2) Sparky seems to have answered your other questions. But I would like to add that there are several other devices to support conduit. There is something called a "conduit hanger" - also known as a "Mini" - which looks like a "U" shaped piece of sheet metal which is all bent up. There is a hole at the bottom of the "U" to screw it to whatever and a bolt at the top to squeeze it around your conduit. [Google for the Mineralac site]
Also there is the UniStrut system which uses Uni-Strut clamps.

3) You should be advised not to EVER use nails to install one or two hole straps or anything else for that matter. Screws have now been invented.

~Peter
 
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Old 05-17-03, 07:06 AM
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Another quick question. Sparky mentioned that conduit shouldn't touch "dissimilar metals." Since my conduit is criss-crossing lots of other ducting, piping, etc., there is one area where my conduit is touching the gas pipe feeding my laundry room and kitchen. Is the gas pipe and conduit piping of dissimilar metal? And if they are and they are touching, what does code require me to do to put a space between them as I have no choice but for them to cross? Same with copper water pipe. If eventually they criss-cross and this is unavoidable, what should I do to keep them from touching and meet code?

Thanks,
Steve
 
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Old 05-17-03, 09:41 AM
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The gas pipe and your conduit are usually both steel so they're both the same.However you could increase the size of your offsets, bridges and saddles to achieve a little bit of space - like 1/4".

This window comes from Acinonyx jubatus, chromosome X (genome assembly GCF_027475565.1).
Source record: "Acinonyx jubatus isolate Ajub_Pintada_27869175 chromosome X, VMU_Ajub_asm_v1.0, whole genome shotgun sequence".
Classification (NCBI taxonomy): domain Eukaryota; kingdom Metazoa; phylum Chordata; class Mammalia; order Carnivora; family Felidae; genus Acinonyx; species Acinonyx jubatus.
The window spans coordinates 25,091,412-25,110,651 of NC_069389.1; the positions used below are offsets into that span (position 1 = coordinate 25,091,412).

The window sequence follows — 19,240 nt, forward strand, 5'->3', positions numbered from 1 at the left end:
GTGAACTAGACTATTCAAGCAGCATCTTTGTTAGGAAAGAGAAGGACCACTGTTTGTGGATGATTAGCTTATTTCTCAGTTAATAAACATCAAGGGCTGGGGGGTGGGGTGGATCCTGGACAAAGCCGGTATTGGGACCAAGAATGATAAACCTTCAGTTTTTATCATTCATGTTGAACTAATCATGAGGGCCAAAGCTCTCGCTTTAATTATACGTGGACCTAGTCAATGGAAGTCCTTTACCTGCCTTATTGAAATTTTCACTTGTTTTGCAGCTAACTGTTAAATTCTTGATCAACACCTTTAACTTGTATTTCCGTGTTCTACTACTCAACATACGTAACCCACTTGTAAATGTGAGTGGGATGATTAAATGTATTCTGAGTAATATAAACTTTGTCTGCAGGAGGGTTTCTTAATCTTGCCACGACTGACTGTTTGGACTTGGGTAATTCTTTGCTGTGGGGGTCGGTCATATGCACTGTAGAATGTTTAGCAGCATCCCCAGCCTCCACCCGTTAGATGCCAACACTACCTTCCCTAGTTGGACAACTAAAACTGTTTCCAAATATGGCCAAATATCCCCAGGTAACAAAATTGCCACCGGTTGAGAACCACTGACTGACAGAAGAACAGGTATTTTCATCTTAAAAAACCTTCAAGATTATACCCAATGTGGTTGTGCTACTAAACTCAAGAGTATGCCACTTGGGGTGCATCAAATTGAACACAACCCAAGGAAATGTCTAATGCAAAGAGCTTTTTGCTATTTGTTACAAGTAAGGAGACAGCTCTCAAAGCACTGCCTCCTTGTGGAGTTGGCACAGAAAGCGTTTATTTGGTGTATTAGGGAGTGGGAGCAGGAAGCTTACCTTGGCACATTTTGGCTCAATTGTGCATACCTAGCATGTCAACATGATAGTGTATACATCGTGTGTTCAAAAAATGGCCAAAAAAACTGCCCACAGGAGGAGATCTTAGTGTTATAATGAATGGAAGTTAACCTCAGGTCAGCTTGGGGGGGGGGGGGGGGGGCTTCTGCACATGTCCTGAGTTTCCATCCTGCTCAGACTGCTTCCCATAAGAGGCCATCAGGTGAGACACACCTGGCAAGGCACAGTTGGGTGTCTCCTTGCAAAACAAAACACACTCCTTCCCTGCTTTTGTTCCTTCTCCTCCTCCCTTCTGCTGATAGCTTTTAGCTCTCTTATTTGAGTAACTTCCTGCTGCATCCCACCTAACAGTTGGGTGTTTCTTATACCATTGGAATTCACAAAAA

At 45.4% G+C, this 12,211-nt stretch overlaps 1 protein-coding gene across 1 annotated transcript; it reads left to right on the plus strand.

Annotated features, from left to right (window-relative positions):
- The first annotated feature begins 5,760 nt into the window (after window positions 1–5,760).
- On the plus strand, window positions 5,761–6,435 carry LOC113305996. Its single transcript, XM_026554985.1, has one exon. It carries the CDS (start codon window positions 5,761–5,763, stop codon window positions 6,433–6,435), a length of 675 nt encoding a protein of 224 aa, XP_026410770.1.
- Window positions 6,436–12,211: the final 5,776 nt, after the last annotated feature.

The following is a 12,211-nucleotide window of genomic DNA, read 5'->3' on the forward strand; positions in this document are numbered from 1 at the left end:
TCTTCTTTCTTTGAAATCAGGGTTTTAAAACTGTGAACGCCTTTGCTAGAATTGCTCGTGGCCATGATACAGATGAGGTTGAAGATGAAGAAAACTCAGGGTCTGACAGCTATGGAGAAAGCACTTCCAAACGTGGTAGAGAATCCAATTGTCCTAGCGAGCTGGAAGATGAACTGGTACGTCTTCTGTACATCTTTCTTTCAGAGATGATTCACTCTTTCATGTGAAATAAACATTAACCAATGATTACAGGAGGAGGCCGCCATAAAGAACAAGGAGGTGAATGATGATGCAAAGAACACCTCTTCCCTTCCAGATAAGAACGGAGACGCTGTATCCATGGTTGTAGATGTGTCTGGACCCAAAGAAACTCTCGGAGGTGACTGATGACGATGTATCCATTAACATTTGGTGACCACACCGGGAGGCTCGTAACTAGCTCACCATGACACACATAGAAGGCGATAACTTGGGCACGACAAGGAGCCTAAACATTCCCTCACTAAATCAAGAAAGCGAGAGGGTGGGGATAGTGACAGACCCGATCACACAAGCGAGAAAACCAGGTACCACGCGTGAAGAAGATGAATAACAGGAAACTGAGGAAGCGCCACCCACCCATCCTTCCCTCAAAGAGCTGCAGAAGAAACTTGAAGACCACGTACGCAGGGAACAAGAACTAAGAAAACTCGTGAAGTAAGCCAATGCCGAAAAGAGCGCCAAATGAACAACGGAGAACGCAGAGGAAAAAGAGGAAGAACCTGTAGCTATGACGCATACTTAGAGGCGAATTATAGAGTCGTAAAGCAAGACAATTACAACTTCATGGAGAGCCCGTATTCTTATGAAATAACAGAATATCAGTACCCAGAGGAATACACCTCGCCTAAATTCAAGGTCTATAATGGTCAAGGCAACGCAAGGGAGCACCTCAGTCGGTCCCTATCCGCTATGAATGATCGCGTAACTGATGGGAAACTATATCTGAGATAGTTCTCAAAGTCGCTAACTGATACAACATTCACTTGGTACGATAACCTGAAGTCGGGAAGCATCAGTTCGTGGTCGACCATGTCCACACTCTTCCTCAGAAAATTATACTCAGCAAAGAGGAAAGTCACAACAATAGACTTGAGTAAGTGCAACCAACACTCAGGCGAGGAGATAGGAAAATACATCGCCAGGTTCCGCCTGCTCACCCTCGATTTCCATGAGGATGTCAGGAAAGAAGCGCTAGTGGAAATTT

The copper water pipe is an obvious no-no. A common field solution is to wrap one or both pipes with electrical tape or duct tape in the area where they might rub.
One advantage of the conduit hanger or Minnie is that it can be hung from a length of all-thread. Thus your conduit can run several inches below the bottom of the joists and cleareverything.
Have fun.
~Peter
 
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Old 05-17-03, 12:21 PM
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Thanks P Michael. More questions to follow............ : )
 
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Old 05-19-03, 09:48 PM
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be sure the suburb you are in doesn't have amendments to the nec that make it more closely follow chicago's code. for example, while the nec allows emt to be supported every 10', chicago requires 7'. many suburbs do not allow romex, like chicago. in elgin, all outside, exposed (not undergorund) wiring MUST be in rigid, threaded conduit - nothing else. call your local building dept and ask.
john
 
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Old 05-20-03, 08:14 PM
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Thanks John. I'm up in Lake in the Hills (LITH) and they gave me a separate LITH "special rules" sheet and I didn't see any mention of that. I'll look into it though.

Steve